FULL CHURCH COOPERATION
In preparing for the metropolitan evangelistic campaign in Miami, Florida, at the close of last year, Ben Hassenpflug, the Southern Union evangelist, followed a plan that we believe could well commend itself to evangelists working in any part of the world field. The usual preparatory sermons were preached in all three of the Miami churches, and our members were exhorted to take part in distributing handbills, inviting neighbors and friends, getting names and addresses of interested people, and bringing their friends and neighbors to the meetings.
Then, on the Sabbath before the opening Sunday night, a day of fasting and prayer was declared. This was more than just an ordinary day of this kind. Continuous services were held in all three churches, beginning with the Sabbath school at nine-thirty on Sabbath morning and running right on through the eleven o'clock hour, the noon hour, and all afternoon, climaxing with the vesper service at sunset. The morning service was not closed in the usual way, but rather turned into a testimony meeting. The services were varied each hour, when another pastor or worker from the evangelistic company would come in and present a new set of thoughts, or change the order of service by having a testimony meeting or a short prayer meeting or a service of singing.
Throughout the day our people were free to come and go to the services as they felt impressed. At no time did the attendance drop to less than one half the regular church attendance at the eleven o'clock hour. During some hours the attendance was very high. Members felt free to go home for a short period of rest or to take their small children out for a little food.
A wonderful spirit of fellowship resulted from this plan. It was a refreshing experience to the workers as well as to the people. The day of fellowship and prayer seemed to knit the members into a wonderful spirit of unity. Many requested that such a day be observed again, and this was repeated some two months later, just before the Sabbath truth was presented at the Miami meetings.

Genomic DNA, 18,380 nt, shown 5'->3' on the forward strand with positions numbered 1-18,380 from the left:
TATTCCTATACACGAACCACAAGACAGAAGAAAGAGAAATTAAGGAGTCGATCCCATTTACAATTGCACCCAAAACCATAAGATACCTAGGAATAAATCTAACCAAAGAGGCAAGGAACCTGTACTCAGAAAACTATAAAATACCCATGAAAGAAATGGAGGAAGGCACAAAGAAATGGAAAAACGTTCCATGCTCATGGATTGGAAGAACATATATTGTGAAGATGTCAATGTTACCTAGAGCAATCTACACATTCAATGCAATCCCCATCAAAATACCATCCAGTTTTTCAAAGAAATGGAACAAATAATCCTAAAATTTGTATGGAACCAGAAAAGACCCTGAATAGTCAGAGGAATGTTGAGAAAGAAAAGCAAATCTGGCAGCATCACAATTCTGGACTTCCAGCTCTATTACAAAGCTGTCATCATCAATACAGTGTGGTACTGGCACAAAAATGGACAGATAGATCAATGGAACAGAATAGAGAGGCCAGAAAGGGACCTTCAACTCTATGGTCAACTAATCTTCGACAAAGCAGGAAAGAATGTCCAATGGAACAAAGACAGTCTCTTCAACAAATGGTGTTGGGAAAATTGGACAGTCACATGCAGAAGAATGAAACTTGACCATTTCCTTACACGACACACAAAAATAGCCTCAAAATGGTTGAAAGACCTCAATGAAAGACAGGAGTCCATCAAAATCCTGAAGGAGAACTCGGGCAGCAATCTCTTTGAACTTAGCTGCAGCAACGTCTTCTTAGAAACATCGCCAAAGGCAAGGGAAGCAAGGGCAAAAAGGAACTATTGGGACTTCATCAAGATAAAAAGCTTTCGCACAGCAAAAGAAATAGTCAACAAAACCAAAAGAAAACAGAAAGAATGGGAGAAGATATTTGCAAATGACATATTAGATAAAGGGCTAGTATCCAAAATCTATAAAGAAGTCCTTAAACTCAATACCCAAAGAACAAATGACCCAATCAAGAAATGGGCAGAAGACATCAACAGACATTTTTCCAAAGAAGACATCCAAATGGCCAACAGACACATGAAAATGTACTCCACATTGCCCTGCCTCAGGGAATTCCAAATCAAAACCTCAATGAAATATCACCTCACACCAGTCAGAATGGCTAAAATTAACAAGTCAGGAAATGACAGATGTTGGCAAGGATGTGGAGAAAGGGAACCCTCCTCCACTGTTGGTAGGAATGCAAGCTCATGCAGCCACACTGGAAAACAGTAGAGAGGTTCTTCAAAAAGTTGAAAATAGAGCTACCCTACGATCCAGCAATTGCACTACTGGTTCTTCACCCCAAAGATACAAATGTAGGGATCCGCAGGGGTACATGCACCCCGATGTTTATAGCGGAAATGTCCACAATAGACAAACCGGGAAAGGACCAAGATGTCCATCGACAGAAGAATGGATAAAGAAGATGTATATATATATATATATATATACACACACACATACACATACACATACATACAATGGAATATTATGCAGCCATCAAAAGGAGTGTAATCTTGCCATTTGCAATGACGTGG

This excellent plan is the outgrowth of an emergency that Elder Hassenpflug had to meet in his evangelistic work some years ago. He was planning to open an evangelistic series in a city where a great deal of opposition had always existed toward our work. This opposition was stirred by a minister of another denomination who had formerly been a worker in our ranks. We believe the Lord gave this plan to our evangelist, for after this day of fasting and prayer a successful campaign was conducted and the opposition was negligible.
Evangelism is by no means becoming easier, and a successful campaign needs the full support of our local membership.
Another worth-while plan that has been suggested in the past is for the evangelist to counsel with our church officers in connection with an evangelistic series. Where there are several churches in an area, it is an excellent plan to have a united church officers' meeting of all the church officers in all the departments of the various churches. This plan, when followed carefully, allows the evangelist to lay all his plans before the responsible church officers in the area. They will become enthusiastic about the prospect of the meetings, and in turn they will carry their enthusiasm to the rank and file of the church membership. Adding to this plan an all-day season of fasting and prayer is a wonderful method of harnessing the combined membership of every church down to the last man.
Our General Conference Public Relations Bureau, with its auxiliary organizations in our local and union conferences, is doing a wonderful work. Recently they have introduced two plans that we believe have great possibilities in connection with publicity for our evangelistic campaigns. Last July they introduced a plan of announcing a citywide or community-wide search for the oldest Bible in any given area. This has brought gratifying publicity to the work of Seventh-day Adventists in many parts of the world. We believe it is also a "natural" to help publicize an evangelistic campaign. If such a contest is conducted during the opening weeks of an evangelistic series, the fact that Adventists are carrying on the search would naturally be publicized, and the campaign would be connected with Seventh-day Adventists, but it would be done in a very favorable light.
Last November our Bureau of Public Relations, in connection with the American Bible Society's Bible-reading plan from Thanksgiving to Christmas, announced a plan for conducting a "Survey to Discover the Favorite Bible Passages" in any given community. Not only does such a survey create good will, but it sets in motion a practical soul-winning campaign that could bring new people to the evangelistic series. The survey makes contacting the public for the interests of the evangelistic series so easy and natural that every church member is willing to take part. Newspaper stories about the survey build public interest and pave the way for evangelistic success.
Our evangelists may want to save this last suggestion for use next November, to take advantage of the annual Bible-reading program put on by the American Bible Society. However, it could be conducted at almost any time of the year.
Details and information concerning suggestions, and news releases dealing with both the Bible-passage survey and the oldest-Bible contest, may be obtained from your local conference or union publicity secretary, or directly from the General Conference Bureau of Public Relations.